More revelations regarding the LiveWire brand have emerged, with Harley-Davidson intending to go public with its electric spin-off, hoping to raise more capital for new models. Of note, the deal involves the sizeable Taiwanese scooter and small bike maker, Kymco.
An electric future has been a long time coming in the motorcycle industry, with Harley-Davidson the first of the major manufacturers to show its hand. And while the move was bold, kicking off with the LiveWire which has been a sales disappointment, the firm certainly hasn’t abandoned an electric future.
The LiveWire is a good product but it’s expensive to beat the band, and folk weren’t quite ready for it. So H-D set about hiving off the electric division. It removed the Bar and Shield badge from the bike, called it LiveWire One and made it more affordable. However, that clearly wasn’t going to generate sufficient sales for expansion so now it’s going public to raise investment funds. LiveWire has plenty more irons in the electric fire but needs capital to develop them all.
It will merge with a shelf company to get a listing, and will thereafter be known as LVW on the New York Stock Exchange.
Kymco, a big scooter player in Asia and aiming to become influential in Europe, was the third party in the listing, and has agreed to inject $100m into the venture. In return for becoming a strategic partner, it will manufacture and distribute some future LiveWire models.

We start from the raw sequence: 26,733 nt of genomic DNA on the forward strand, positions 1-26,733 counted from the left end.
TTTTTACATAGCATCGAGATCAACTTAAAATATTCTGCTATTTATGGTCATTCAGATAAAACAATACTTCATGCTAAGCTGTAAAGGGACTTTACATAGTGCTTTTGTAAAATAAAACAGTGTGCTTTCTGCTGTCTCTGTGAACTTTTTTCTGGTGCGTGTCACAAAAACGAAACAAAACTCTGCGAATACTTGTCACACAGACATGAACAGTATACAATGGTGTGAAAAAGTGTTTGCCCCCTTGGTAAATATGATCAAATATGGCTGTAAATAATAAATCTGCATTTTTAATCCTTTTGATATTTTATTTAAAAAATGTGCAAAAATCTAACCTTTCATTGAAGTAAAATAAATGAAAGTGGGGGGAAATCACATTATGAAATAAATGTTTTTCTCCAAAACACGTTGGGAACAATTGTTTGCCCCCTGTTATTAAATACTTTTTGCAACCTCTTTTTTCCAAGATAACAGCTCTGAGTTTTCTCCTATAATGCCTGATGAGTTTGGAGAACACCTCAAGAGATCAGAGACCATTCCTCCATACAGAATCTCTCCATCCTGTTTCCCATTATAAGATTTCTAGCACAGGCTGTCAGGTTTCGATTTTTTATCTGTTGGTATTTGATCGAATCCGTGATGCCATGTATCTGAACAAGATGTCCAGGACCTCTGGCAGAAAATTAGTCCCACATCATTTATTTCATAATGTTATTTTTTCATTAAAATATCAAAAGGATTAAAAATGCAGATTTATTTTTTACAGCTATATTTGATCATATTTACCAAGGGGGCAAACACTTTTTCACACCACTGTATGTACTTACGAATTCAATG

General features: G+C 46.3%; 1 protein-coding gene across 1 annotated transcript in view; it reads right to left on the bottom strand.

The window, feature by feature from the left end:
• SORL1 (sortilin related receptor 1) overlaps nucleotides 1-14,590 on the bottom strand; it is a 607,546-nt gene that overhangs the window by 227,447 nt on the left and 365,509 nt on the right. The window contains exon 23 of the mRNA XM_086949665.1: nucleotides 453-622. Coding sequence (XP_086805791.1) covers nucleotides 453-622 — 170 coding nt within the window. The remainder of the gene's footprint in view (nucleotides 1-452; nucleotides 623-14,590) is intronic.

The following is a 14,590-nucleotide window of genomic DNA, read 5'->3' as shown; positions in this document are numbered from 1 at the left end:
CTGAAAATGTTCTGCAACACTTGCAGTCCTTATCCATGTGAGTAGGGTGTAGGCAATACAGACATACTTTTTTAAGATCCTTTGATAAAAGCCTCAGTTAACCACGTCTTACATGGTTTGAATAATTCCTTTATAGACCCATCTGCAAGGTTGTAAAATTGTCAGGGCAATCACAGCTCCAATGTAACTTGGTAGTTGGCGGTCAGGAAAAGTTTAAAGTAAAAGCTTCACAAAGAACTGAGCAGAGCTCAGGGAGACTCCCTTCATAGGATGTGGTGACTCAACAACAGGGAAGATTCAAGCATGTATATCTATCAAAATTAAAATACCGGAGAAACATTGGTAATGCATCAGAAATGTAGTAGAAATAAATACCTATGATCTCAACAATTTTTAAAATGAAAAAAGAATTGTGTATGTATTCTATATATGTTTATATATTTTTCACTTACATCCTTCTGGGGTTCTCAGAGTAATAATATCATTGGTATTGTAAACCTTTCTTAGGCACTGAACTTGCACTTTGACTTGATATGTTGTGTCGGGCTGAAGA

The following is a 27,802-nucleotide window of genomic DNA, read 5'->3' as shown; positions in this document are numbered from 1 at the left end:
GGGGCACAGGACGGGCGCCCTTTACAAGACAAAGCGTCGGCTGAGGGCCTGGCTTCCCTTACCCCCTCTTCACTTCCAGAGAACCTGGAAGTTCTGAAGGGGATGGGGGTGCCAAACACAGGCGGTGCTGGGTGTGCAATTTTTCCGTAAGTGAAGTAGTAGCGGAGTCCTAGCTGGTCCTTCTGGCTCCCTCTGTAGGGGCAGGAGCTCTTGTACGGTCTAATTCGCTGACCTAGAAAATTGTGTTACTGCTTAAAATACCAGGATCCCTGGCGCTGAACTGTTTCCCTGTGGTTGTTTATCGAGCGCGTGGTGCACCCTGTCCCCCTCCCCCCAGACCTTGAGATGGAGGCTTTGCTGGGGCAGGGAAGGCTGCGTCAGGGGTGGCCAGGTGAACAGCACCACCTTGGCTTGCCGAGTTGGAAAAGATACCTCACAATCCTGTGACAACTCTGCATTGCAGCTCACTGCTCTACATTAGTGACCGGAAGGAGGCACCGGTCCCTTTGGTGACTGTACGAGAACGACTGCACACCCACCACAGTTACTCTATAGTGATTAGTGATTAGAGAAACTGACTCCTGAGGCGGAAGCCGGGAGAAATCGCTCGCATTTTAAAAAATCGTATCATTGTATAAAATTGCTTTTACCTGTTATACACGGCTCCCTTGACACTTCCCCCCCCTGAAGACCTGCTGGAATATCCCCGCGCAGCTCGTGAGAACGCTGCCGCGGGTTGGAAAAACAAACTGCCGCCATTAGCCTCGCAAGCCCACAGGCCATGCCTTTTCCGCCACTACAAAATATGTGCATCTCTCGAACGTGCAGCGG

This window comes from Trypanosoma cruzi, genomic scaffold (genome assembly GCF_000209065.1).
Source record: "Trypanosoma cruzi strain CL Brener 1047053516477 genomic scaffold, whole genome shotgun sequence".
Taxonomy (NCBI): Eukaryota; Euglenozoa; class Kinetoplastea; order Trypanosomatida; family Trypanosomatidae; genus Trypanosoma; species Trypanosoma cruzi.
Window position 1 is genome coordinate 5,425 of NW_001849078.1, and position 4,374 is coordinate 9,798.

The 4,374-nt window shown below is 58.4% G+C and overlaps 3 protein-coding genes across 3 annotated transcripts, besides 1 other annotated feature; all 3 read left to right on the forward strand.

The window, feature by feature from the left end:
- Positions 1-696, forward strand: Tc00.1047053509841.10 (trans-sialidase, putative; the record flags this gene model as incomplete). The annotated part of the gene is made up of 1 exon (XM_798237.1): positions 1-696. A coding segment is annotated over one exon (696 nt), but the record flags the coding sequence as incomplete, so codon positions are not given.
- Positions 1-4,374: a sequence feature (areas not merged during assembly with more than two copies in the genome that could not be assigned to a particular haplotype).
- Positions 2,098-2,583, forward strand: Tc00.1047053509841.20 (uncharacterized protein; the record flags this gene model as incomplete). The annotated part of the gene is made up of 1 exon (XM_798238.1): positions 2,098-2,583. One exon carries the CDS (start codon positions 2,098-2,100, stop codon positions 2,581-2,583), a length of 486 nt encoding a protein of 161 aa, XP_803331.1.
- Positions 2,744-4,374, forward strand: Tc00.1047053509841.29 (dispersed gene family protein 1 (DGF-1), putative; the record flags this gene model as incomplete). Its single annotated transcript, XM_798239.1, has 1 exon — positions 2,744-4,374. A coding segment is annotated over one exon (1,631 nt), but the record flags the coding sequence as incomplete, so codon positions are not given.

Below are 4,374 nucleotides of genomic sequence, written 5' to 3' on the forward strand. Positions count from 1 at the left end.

As mentioned in the past, LiveWire wants to be at the forefront of the electric motorcycle industry, with a focus on the urban market initially. It talks about leading the transformation of motorcycling and has a decade of R&D invested in the EV sector.
The motorcycle market must shift to electric powertrains within the next 10-15 years, so some firm will be taking the initiative and an IPO certainly puts LiveWire on the front foot. It is also a vote of confidence in the future of the firm from the parent company, raising funds to develop new models and powertrains. H-D also intends to electrify some of its models in the future so the IPO makes sense on that front as well.
While many electric start-ups have foundered, having H-D and Kymco as backers should reassure investors. The Taiwanese company is currently building an EV infrastructure, with its planned middleweight sportsbike, the RevoNEX, about to go into production in Italy.
Once the IPO is complete midway through next year, H-D will own three-quarters of the new venture, the shelf company will own 17 per cent and Kymco part of the remainder.